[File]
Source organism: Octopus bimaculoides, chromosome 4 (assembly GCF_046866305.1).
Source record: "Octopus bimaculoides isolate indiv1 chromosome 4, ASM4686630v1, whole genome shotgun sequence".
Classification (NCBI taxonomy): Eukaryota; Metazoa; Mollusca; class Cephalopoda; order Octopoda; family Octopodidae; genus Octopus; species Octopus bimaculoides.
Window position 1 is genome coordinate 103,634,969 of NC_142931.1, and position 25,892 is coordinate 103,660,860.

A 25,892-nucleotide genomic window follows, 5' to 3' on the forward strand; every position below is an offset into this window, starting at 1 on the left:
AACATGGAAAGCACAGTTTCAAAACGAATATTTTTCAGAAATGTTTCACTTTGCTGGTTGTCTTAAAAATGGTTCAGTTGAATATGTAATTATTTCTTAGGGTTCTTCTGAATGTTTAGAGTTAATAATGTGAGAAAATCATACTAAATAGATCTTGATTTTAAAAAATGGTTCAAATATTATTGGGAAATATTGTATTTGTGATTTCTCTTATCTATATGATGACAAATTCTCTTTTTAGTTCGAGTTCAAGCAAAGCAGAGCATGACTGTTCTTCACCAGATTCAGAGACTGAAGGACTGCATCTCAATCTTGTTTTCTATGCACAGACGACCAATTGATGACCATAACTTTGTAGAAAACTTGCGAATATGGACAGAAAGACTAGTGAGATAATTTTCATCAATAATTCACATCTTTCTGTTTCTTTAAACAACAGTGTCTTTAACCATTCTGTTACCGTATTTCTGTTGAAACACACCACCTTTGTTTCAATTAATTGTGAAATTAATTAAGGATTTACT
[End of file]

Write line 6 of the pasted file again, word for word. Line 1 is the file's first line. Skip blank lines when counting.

AACATGGAAAGCACAGTTTCAAAACGAATATTTTTCAGAAATGTTTCACTTTGCTGGTTGTCTTAAAAATGGTTCAGTTGAATATGTAATTATTTCTTAGGGTTCTTCTGAATGTTTAGAGTTAATAATGTGAGAAAATCATACTAAATAGATCTTGATTTTAAAAAATGGTTCAAATATTATTGGGAAATATTGTATTTGTGATTTCTCTTATCTATATGATGACAAATTCTCTTTTTAGTTCGAGTTCAAGCAAAGCAGAGCATGACTGTTCTTCACCAGATTCAGAGACTGAAGGACTGCATCTCAATCTTGTTTTCTATGCACAGACGACCAATTGATGACCATAACTTTGTAGAAAACTTGCGAATATGGACAGAAAGACTAGTGAGATAATTTTCATCAATAATTCACATCTTTCTGTTTCTTTAAACAACAGTGTCTTTAACCATTCTGTTACCGTATTTCTGTTGAAACACACCACCTTTGTTTCAATTAATTGTGAAATTAATTAAGGATTTACT